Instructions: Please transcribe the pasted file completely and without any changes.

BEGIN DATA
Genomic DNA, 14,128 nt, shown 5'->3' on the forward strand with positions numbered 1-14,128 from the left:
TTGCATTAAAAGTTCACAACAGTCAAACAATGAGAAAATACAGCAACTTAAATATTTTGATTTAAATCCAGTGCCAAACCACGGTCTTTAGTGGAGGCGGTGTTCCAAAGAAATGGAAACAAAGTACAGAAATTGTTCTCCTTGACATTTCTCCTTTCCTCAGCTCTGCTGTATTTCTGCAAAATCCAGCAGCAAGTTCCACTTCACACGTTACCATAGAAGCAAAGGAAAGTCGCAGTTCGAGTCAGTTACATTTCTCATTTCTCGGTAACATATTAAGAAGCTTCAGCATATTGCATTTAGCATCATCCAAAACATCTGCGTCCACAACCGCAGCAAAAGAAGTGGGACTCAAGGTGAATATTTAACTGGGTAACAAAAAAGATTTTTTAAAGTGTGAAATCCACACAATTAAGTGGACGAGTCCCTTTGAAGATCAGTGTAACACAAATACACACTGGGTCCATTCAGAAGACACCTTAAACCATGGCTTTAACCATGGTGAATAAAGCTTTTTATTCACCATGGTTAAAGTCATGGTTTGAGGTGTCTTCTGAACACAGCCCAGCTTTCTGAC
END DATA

Genomic DNA, 14,128 nt, shown 5'->3' on the forward strand with positions numbered 1-14,128 from the left:
TTGCATTAAAAGTTCACAACAGTCAAACAATGAGAAAATACAGCAACTTAAATATTTTGATTTAAATCCAGTGCCAAACCACGGTCTTTAGTGGAGGCGGTGTTCCAAAGAAATGGAAACAAAGTACAGAAATTGTTCTCCTTGACATTTCTCCTTTCCTCAGCTCTGCTGTATTTCTGCAAAATCCAGCAGCAAGTTCCACTTCACACGTTACCATAGAAGCAAAGGAAAGTCGCAGTTCGAGTCAGTTACATTTCTCATTTCTCGGTAACATATTAAGAAGCTTCAGCATATTGCATTTAGCATCATCCAAAACATCTGCGTCCACAACCGCAGCAAAAGAAGTGGGACTCAAGGTGAATATTTAACTGGGTAACAAAAAAGATTTTTTAAAGTGTGAAATCCACACAATTAAGTGGACGAGTCCCTTTGAAGATCAGTGTAACACAAATACACACTGGGTCCATTCAGAAGACACCTTAAACCATGGCTTTAACCATGGTGAATAAAGCTTTTTATTCACCATGGTTAAAGTCATGGTTTGAGGTGTCTTCTGAACACAGCCCAGCTTTCTGAC